Jazz greats remember Oscar Peterson
The Associated Press
8:20 AM EST, December 26, 2007
Oscar Peterson’s dazzling keyboard technique, commanding sense of swing and mastery of different piano styles could leave even his most accomplished peers awe-struck. His death brought forth tributes from jazz pianists spanning the generations.
Fellow jazz piano legend Dave Brubeck said he was “saddened by the news of Oscar’s passing.” Peterson died Sunday of kidney failure at his home in the Toronto suburb of Mississauga. The 87-year-old Brubeck recalled the first time he ever heard a Peterson recording shortly after jazz impresario Norman Granz introduced the Canadian pianist to American audiences at a 1949 Carnegie Hall concert.
“I was in awe,” Brubeck wrote in an e-mail Tuesday to The Associated Press. “Every jazz pianist would soon know that Oscar was a master.” Decades later, Brubeck found himself asked to help fill in at a 1993 Carnegie Hall concert after Peterson had to cancel his appearance because he had suffered a serious stroke.
“Ahmad Jamal, McCoy Tyner and I were asked to come to Carnegie Hall and take Oscar’s place, when he was unable to perform. I’m not sure that the three of us playing at the top of our form were able to fill his shoes, but we gave it a try. Oscar, as Duke Ellington would say, was ‘beyond category.”‘
Herbie Hancock, another jazz piano legend, said Peterson’s influence could be found “in the generations that came after him.” “Oscar Peterson redefined swing for modern jazz pianists for the latter half of the 20th century up until today,” Hancock, 67, wrote in an e-mail. “I consider him the major influence that formed my roots in jazz piano playing. He mastered the balance between technique, hard blues grooving, and tenderness. … No one will ever be able to take his place.” Peterson had a similar impact on a young Diana Krall growing up in Nanaimo, British Columbia. She was spotted playing in local clubs by bassist Ray Brown, a longtime member of the Oscar Peterson Trio, who encouraged her to move to Los Angeles.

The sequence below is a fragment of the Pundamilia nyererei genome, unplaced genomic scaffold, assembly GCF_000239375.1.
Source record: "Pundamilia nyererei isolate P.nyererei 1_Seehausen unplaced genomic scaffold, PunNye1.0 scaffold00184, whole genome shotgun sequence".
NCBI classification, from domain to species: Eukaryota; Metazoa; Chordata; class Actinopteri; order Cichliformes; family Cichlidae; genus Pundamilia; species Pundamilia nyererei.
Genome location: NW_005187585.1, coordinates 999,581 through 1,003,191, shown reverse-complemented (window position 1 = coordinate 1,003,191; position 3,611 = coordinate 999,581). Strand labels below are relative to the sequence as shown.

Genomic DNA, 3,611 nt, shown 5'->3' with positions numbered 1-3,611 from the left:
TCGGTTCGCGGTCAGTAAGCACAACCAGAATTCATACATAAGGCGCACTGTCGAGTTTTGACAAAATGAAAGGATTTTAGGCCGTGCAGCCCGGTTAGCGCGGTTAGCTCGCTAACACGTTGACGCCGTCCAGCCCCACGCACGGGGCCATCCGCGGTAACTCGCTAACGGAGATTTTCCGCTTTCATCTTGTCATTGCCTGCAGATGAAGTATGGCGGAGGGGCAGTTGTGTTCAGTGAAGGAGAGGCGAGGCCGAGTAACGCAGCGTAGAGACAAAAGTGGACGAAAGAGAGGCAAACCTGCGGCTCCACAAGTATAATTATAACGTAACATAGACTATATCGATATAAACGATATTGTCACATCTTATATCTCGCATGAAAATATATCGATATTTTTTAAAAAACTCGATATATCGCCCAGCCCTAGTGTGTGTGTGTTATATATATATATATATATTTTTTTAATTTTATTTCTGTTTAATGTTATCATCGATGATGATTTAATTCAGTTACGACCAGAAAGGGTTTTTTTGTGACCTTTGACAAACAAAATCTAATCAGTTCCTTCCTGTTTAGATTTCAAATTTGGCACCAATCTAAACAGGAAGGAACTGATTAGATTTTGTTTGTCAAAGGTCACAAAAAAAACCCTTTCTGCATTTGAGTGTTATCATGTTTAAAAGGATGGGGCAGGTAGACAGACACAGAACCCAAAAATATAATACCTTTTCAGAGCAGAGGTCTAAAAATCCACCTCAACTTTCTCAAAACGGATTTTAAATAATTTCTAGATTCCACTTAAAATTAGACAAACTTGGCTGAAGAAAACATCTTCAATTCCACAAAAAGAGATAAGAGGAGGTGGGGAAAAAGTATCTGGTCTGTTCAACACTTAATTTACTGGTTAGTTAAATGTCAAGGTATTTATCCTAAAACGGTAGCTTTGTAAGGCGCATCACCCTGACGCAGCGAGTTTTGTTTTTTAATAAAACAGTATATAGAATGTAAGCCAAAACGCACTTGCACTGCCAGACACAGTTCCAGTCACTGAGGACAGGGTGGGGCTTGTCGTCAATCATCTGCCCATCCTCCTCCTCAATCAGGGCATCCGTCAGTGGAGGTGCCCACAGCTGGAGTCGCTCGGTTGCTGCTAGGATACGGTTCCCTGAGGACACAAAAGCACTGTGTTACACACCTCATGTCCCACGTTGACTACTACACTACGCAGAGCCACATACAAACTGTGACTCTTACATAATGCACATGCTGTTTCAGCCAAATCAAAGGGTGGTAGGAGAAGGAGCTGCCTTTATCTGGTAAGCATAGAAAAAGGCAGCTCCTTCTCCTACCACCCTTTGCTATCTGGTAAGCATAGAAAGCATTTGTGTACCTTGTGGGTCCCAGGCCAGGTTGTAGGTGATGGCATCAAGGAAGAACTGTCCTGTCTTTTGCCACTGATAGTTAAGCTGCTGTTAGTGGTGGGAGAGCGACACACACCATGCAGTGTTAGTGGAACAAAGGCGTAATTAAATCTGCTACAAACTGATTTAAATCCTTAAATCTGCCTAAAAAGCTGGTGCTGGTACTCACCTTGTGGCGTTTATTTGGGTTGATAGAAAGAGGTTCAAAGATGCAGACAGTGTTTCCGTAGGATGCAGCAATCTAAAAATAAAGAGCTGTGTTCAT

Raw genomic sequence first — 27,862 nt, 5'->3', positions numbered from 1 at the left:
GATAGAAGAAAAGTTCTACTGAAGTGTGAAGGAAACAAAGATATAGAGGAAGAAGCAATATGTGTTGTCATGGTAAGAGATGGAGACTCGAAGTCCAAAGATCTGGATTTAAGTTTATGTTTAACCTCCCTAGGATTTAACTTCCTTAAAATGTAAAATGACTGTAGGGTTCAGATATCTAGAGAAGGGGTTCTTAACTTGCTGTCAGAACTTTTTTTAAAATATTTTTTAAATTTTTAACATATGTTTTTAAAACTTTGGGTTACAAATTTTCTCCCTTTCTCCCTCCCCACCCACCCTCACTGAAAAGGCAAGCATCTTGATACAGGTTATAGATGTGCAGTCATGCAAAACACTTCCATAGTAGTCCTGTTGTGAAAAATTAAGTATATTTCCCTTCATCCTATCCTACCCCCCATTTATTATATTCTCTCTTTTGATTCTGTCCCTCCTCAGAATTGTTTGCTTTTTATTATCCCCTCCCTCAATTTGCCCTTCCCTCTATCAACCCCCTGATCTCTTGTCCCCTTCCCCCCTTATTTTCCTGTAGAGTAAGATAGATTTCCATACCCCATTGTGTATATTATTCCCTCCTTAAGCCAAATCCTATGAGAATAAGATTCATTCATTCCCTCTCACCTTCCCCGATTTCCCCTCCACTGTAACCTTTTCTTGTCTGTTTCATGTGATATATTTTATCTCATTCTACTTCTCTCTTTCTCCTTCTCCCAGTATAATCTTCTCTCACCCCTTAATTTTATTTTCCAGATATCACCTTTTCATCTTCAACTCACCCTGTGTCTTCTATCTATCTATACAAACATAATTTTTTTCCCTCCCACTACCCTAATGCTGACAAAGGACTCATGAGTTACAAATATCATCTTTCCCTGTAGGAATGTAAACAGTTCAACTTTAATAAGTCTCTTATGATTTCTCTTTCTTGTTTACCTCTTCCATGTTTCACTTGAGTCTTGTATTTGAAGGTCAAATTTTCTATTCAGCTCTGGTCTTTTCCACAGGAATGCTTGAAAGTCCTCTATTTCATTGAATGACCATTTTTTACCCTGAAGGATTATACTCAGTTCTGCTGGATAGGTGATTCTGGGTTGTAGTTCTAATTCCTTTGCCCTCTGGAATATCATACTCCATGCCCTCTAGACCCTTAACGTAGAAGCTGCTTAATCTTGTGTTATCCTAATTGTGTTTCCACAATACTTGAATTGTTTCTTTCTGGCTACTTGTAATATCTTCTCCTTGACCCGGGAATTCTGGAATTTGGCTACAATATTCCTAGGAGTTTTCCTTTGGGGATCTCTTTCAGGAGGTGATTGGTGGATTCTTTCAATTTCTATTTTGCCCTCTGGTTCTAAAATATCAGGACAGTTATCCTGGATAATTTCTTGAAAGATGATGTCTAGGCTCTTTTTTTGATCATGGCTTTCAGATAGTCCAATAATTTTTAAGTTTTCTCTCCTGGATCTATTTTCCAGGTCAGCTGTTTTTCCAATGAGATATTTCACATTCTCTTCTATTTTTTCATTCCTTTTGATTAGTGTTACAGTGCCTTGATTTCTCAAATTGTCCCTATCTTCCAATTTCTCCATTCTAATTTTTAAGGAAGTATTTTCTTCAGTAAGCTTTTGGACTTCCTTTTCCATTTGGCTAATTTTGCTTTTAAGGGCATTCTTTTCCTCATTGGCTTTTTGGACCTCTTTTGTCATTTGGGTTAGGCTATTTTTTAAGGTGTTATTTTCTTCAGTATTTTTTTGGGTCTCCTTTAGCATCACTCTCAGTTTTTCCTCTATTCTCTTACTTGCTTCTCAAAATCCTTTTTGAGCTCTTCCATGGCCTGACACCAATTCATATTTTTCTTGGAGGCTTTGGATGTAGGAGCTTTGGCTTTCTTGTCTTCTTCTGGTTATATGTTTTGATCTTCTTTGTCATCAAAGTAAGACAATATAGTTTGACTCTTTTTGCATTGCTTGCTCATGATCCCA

Peterson “was the reason I became a jazz pianist,” the 43-year-old singer-pianist told the Los Angeles Times. “In my high school yearbook it says that my goal is to become a jazz pianist like Oscar Peterson.
“I didn’t know then we’d become such close friends over the years. We were together at his house in October, playing and singing songs together. Now it’s almost impossible for me to think of him in the past tense.”
While Peterson was known for his lightning-fast keyboard runs, jazz piano veteran Hank Jones called attention to his finesse and deft touch on melodic slow-tempo tunes. “He had a beautiful approach to ballads, which a lot of pianists forget,” the 89-year-old Jones told The Canadian Press.
Marian McPartland, host of National Public Radio’s long-running “Piano Jazz” series, called Peterson “the finest technician that I have seen.” She recalled first meeting Peterson when she and her husband, jazz cornetist Jimmy McPartland, opened for him at the Colonial Tavern in Toronto in the 1940s.
“He was always wonderful to me and I have always felt very close to him,” the 89-year-old jazz pianist said in a statement.
“I played at his tribute concert at Carnegie Hall earlier this year and performed ‘Tenderly,’ which was always my favorite piece of his.” The youngest pianist appearing at the tribute was 20-year-old Eldar Djangirov, who played the fast tempo “Place St. Henri,” named for the Montreal district where Peterson grew up.
Djangirov said he decided to become a jazz musician after listening to Peterson’s records as a boy growing up in the former Soviet republic of Kyrgyzstan — an indication of how far Peterson’s reach spread. “He was the first I ever heard and my main artistic influence,” Djangirov said. “He would play things with one hand that most piano players couldn’t do with both of their hands.”